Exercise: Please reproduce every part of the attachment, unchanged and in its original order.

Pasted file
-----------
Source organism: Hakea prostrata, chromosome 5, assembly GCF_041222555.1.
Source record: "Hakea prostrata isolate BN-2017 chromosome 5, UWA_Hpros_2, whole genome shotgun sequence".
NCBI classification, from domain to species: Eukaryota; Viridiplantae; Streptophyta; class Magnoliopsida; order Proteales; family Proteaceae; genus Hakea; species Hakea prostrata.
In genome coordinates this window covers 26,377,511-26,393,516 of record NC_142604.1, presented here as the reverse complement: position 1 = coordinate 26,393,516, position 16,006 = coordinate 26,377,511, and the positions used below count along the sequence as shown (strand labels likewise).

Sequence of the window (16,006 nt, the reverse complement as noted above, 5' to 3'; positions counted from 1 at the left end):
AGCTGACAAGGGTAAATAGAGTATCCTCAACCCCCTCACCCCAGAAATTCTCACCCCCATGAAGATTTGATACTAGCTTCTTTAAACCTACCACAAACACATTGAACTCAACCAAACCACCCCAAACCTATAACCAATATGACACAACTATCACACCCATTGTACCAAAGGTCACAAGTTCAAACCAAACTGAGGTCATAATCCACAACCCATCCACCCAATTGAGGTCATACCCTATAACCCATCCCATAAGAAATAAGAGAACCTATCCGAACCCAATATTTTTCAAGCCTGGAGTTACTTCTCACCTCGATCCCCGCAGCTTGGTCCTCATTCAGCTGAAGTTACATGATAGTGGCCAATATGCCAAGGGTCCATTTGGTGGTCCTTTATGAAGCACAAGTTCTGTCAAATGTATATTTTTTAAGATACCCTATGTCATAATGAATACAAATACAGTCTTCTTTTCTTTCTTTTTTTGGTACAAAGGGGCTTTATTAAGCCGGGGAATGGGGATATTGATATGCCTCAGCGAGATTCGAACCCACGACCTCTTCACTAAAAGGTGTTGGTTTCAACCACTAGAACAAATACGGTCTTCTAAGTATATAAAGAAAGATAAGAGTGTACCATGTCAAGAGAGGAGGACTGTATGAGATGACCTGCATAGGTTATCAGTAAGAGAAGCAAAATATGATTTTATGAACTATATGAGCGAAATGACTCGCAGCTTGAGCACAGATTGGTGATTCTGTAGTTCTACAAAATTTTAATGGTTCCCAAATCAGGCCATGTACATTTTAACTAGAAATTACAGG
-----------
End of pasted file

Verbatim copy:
Source organism: Hakea prostrata, chromosome 5, assembly GCF_041222555.1.
Source record: "Hakea prostrata isolate BN-2017 chromosome 5, UWA_Hpros_2, whole genome shotgun sequence".
NCBI classification, from domain to species: Eukaryota; Viridiplantae; Streptophyta; class Magnoliopsida; order Proteales; family Proteaceae; genus Hakea; species Hakea prostrata.
In genome coordinates this window covers 26,377,511-26,393,516 of record NC_142604.1, presented here as the reverse complement: position 1 = coordinate 26,393,516, position 16,006 = coordinate 26,377,511, and the positions used below count along the sequence as shown (strand labels likewise).

Sequence of the window (16,006 nt, the reverse complement as noted above, 5' to 3'; positions counted from 1 at the left end):
AGCTGACAAGGGTAAATAGAGTATCCTCAACCCCCTCACCCCAGAAATTCTCACCCCCATGAAGATTTGATACTAGCTTCTTTAAACCTACCACAAACACATTGAACTCAACCAAACCACCCCAAACCTATAACCAATATGACACAACTATCACACCCATTGTACCAAAGGTCACAAGTTCAAACCAAACTGAGGTCATAATCCACAACCCATCCACCCAATTGAGGTCATACCCTATAACCCATCCCATAAGAAATAAGAGAACCTATCCGAACCCAATATTTTTCAAGCCTGGAGTTACTTCTCACCTCGATCCCCGCAGCTTGGTCCTCATTCAGCTGAAGTTACATGATAGTGGCCAATATGCCAAGGGTCCATTTGGTGGTCCTTTATGAAGCACAAGTTCTGTCAAATGTATATTTTTTAAGATACCCTATGTCATAATGAATACAAATACAGTCTTCTTTTCTTTCTTTTTTTGGTACAAAGGGGCTTTATTAAGCCGGGGAATGGGGATATTGATATGCCTCAGCGAGATTCGAACCCACGACCTCTTCACTAAAAGGTGTTGGTTTCAACCACTAGAACAAATACGGTCTTCTAAGTATATAAAGAAAGATAAGAGTGTACCATGTCAAGAGAGGAGGACTGTATGAGATGACCTGCATAGGTTATCAGTAAGAGAAGCAAAATATGATTTTATGAACTATATGAGCGAAATGACTCGCAGCTTGAGCACAGATTGGTGATTCTGTAGTTCTACAAAATTTTAATGGTTCCCAAATCAGGCCATGTACATTTTAACTAGAAATTACAGG